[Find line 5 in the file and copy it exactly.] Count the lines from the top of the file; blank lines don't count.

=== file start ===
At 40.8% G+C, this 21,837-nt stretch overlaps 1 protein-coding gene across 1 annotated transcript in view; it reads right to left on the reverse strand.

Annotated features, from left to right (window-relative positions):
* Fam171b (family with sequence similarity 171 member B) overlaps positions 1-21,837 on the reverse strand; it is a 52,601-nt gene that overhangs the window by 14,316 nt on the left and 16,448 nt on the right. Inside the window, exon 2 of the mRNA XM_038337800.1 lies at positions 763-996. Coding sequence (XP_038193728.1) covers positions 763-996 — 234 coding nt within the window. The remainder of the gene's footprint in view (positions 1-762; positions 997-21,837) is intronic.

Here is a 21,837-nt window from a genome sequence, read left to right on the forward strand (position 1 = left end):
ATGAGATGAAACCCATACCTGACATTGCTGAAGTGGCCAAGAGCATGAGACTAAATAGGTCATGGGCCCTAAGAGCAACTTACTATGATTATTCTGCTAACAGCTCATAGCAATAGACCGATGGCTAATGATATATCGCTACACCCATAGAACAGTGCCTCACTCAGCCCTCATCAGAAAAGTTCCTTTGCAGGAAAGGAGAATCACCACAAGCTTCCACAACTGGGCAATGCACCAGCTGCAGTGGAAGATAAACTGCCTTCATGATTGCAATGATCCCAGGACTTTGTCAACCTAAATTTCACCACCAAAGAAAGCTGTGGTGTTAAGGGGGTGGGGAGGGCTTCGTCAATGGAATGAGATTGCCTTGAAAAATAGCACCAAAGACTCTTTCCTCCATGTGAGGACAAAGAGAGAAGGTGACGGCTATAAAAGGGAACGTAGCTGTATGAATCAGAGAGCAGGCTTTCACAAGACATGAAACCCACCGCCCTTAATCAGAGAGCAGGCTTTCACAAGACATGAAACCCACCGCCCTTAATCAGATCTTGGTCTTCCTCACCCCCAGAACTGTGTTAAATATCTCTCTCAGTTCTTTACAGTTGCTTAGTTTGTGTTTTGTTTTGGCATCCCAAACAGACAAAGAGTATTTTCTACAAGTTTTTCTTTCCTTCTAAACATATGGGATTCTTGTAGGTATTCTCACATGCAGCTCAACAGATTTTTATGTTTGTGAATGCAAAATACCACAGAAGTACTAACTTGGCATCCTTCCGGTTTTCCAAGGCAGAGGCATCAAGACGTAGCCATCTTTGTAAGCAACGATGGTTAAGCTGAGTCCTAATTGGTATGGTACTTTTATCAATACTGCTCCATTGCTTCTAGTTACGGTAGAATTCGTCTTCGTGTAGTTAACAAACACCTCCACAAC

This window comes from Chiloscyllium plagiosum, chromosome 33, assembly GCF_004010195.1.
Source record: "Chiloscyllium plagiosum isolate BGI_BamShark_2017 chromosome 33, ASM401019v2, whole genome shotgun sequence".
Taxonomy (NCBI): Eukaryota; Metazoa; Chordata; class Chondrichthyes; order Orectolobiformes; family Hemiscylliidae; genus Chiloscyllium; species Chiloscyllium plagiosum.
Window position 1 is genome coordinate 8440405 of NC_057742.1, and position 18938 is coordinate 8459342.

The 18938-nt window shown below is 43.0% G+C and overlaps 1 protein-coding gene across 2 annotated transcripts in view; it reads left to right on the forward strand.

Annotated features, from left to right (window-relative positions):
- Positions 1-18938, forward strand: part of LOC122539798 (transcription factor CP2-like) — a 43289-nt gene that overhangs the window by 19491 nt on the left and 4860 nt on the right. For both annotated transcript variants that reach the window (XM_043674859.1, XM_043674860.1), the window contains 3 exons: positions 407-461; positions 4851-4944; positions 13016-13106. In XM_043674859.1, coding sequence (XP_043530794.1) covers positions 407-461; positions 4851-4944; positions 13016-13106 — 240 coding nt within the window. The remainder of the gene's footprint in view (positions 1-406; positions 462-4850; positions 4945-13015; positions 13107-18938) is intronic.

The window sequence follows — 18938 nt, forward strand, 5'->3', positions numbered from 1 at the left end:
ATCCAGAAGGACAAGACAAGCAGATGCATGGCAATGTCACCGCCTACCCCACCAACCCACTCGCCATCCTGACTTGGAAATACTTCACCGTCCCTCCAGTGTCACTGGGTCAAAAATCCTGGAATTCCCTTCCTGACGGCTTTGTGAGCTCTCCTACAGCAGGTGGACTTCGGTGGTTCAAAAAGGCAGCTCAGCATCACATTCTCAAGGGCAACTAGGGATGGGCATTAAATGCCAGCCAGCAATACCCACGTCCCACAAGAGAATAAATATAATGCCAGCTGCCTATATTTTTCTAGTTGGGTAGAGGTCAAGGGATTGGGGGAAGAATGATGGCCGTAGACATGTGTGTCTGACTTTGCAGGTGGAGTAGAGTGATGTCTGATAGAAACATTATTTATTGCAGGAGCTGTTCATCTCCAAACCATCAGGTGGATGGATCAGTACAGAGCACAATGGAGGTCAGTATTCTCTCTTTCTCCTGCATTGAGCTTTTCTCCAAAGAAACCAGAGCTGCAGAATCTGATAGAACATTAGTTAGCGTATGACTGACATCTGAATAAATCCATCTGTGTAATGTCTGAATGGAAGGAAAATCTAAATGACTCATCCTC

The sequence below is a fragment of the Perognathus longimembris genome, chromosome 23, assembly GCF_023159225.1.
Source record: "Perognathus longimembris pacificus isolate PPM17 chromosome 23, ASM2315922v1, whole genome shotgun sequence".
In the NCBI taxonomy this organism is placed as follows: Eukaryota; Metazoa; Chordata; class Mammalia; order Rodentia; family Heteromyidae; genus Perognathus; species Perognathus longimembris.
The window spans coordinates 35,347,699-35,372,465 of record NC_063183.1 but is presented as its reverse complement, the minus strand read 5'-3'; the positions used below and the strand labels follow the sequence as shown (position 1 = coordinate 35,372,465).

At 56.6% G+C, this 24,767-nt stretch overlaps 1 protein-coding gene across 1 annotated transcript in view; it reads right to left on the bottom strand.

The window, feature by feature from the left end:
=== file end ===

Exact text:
ATGAGATGAAACCCATACCTGACATTGCTGAAGTGGCCAAGAGCATGAGACTAAATAGGTCATGGGCCCTAAGAGCAACTTACTATGATTATTCTGCTAACAGCTCATAGCAATAGACCGATGGCTAATGATATATCGCTACACCCATAGAACAGTGCCTCACTCAGCCCTCATCAGAAAAGTTCCTTTGCAGGAAAGGAGAATCACCACAAGCTTCCACAACTGGGCAATGCACCAGCTGCAGTGGAAGATAAACTGCCTTCATGATTGCAATGATCCCAGGACTTTGTCAACCTAAATTTCACCACCAAAGAAAGCTGTGGTGTTAAGGGGGTGGGGAGGGCTTCGTCAATGGAATGAGATTGCCTTGAAAAATAGCACCAAAGACTCTTTCCTCCATGTGAGGACAAAGAGAGAAGGTGACGGCTATAAAAGGGAACGTAGCTGTATGAATCAGAGAGCAGGCTTTCACAAGACATGAAACCCACCGCCCTTAATCAGAGAGCAGGCTTTCACAAGACATGAAACCCACCGCCCTTAATCAGATCTTGGTCTTCCTCACCCCCAGAACTGTGTTAAATATCTCTCTCAGTTCTTTACAGTTGCTTAGTTTGTGTTTTGTTTTGGCATCCCAAACAGACAAAGAGTATTTTCTACAAGTTTTTCTTTCCTTCTAAACATATGGGATTCTTGTAGGTATTCTCACATGCAGCTCAACAGATTTTTATGTTTGTGAATGCAAAATACCACAGAAGTACTAACTTGGCATCCTTCCGGTTTTCCAAGGCAGAGGCATCAAGACGTAGCCATCTTTGTAAGCAACGATGGTTAAGCTGAGTCCTAATTGGTATGGTACTTTTATCAATACTGCTCCATTGCTTCTAGTTACGGTAGAATTCGTCTTCGTGTAGTTAACAAACACCTCCACAAC